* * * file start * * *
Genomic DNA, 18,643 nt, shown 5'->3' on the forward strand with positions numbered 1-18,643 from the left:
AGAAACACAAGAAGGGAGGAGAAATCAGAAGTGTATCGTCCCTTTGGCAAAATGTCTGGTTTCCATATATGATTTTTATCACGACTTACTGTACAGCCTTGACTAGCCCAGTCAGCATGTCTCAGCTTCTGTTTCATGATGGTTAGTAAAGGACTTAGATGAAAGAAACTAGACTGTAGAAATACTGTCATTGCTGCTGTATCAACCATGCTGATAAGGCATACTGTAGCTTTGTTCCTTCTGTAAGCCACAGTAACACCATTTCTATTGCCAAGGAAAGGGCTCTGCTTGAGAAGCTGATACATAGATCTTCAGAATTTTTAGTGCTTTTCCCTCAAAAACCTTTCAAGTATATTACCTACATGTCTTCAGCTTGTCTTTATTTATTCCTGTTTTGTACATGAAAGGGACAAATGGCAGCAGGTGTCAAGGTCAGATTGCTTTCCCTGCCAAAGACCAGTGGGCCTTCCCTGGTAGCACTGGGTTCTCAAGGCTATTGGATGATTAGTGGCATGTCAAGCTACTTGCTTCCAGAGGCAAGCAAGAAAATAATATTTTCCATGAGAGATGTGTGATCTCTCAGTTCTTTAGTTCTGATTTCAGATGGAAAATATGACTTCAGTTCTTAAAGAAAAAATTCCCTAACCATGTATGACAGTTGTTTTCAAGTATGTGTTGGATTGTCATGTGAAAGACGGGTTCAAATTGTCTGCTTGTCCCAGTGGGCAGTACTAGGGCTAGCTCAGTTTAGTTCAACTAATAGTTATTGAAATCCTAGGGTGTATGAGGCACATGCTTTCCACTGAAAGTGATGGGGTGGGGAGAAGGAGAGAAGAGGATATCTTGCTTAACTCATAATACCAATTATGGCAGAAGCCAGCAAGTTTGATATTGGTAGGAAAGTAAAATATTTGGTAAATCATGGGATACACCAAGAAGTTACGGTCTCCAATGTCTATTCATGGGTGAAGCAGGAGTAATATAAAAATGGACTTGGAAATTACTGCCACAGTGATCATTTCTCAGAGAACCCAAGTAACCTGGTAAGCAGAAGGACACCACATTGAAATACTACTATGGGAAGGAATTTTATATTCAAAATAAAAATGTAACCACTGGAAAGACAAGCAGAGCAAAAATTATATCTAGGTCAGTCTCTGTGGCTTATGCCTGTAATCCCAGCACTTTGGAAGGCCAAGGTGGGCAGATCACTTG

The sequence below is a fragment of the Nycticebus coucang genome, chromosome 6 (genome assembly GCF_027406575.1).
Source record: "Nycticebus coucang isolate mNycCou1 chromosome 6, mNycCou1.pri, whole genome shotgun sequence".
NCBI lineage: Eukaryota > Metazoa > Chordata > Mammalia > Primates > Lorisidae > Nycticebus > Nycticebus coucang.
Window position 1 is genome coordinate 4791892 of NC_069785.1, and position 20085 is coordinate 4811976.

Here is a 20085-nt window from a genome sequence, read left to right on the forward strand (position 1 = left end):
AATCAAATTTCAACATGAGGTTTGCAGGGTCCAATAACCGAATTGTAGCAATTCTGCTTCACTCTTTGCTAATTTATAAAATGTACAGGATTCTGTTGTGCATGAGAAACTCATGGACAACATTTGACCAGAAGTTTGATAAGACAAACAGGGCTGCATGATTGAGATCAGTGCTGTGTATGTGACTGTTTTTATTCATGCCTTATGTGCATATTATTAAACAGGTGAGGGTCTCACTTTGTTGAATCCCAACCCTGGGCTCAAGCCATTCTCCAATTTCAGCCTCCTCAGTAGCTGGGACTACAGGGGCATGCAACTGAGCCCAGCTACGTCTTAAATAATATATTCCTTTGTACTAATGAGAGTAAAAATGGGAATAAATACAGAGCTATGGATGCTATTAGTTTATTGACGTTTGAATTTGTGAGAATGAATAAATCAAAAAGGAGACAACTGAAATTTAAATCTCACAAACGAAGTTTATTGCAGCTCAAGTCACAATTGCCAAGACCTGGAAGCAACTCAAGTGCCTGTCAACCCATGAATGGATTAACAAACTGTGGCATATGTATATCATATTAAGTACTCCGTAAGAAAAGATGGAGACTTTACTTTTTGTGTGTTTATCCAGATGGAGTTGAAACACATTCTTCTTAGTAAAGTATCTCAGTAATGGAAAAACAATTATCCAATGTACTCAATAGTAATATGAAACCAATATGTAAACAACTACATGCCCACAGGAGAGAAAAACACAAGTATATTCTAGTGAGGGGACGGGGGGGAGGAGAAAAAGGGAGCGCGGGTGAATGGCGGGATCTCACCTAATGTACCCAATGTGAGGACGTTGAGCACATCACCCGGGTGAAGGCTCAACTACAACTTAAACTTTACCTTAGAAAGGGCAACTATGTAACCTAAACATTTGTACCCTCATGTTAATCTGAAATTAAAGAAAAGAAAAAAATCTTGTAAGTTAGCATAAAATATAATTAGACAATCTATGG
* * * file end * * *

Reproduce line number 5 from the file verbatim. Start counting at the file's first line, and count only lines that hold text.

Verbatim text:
NCBI lineage: Eukaryota > Metazoa > Chordata > Mammalia > Primates > Lorisidae > Nycticebus > Nycticebus coucang.